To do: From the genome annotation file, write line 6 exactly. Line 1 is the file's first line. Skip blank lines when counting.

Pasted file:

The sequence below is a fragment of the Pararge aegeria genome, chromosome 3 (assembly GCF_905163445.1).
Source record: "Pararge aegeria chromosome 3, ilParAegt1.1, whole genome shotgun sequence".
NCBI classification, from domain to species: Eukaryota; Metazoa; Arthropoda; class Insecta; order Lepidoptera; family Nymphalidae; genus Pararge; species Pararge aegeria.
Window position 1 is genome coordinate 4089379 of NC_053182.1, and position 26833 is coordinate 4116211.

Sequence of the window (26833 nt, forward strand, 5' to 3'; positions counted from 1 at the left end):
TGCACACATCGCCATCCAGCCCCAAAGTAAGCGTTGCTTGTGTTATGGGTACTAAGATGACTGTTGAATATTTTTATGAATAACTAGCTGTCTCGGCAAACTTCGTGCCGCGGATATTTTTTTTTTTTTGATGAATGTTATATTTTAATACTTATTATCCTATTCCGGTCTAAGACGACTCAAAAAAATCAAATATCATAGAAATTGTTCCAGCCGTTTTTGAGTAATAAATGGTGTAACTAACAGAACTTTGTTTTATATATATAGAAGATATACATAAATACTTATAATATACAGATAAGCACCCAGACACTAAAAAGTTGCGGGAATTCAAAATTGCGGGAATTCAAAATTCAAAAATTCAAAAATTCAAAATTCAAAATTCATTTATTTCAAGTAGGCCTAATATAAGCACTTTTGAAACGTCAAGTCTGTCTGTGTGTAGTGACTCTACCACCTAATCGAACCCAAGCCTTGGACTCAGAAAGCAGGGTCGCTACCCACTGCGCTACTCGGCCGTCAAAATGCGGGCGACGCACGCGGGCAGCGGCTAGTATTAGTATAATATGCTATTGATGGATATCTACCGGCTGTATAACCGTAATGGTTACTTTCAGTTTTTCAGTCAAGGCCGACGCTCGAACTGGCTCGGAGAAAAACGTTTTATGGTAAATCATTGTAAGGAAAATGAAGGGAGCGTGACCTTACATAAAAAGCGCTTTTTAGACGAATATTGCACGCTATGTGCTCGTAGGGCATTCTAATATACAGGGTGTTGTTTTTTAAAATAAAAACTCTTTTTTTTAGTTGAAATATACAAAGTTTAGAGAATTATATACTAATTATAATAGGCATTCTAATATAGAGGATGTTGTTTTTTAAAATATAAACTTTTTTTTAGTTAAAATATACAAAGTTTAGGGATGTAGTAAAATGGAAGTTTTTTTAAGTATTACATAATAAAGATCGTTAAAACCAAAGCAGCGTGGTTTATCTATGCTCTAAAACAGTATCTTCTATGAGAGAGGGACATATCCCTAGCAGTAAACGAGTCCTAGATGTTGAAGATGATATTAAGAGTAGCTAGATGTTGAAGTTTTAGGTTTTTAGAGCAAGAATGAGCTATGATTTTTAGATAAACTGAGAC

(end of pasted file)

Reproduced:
TGCACACATCGCCATCCAGCCCCAAAGTAAGCGTTGCTTGTGTTATGGGTACTAAGATGACTGTTGAATATTTTTATGAATAACTAGCTGTCTCGGCAAACTTCGTGCCGCGGATATTTTTTTTTTTTTGATGAATGTTATATTTTAATACTTATTATCCTATTCCGGTCTAAGACGACTCAAAAAAATCAAATATCATAGAAATTGTTCCAGCCGTTTTTGAGTAATAAATGGTGTAACTAACAGAACTTTGTTTTATATATATAGAAGATATACATAAATACTTATAATATACAGATAAGCACCCAGACACTAAAAAGTTGCGGGAATTCAAAATTGCGGGAATTCAAAATTCAAAAATTCAAAAATTCAAAATTCAAAATTCATTTATTTCAAGTAGGCCTAATATAAGCACTTTTGAAACGTCAAGTCTGTCTGTGTGTAGTGACTCTACCACCTAATCGAACCCAAGCCTTGGACTCAGAAAGCAGGGTCGCTACCCACTGCGCTACTCGGCCGTCAAAATGCGGGCGACGCACGCGGGCAGCGGCTAGTATTAGTATAATATGCTATTGATGGATATCTACCGGCTGTATAACCGTAATGGTTACTTTCAGTTTTTCAGTCAAGGCCGACGCTCGAACTGGCTCGGAGAAAAACGTTTTATGGTAAATCATTGTAAGGAAAATGAAGGGAGCGTGACCTTACATAAAAAGCGCTTTTTAGACGAATATTGCACGCTATGTGCTCGTAGGGCATTCTAATATACAGGGTGTTGTTTTTTAAAATAAAAACTCTTTTTTTTAGTTGAAATATACAAAGTTTAGAGAATTATATACTAATTATAATAGGCATTCTAATATAGAGGATGTTGTTTTTTAAAATATAAACTTTTTTTTAGTTAAAATATACAAAGTTTAGGGATGTAGTAAAATGGAAGTTTTTTTAAGTATTACATAATAAAGATCGTTAAAACCAAAGCAGCGTGGTTTATCTATGCTCTAAAACAGTATCTTCTATGAGAGAGGGACATATCCCTAGCAGTAAACGAGTCCTAGATGTTGAAGATGATATTAAGAGTAGCTAGATGTTGAAGTTTTAGGTTTTTAGAGCAAGAATGAGCTATGATTTTTAGATAAACTGAGAC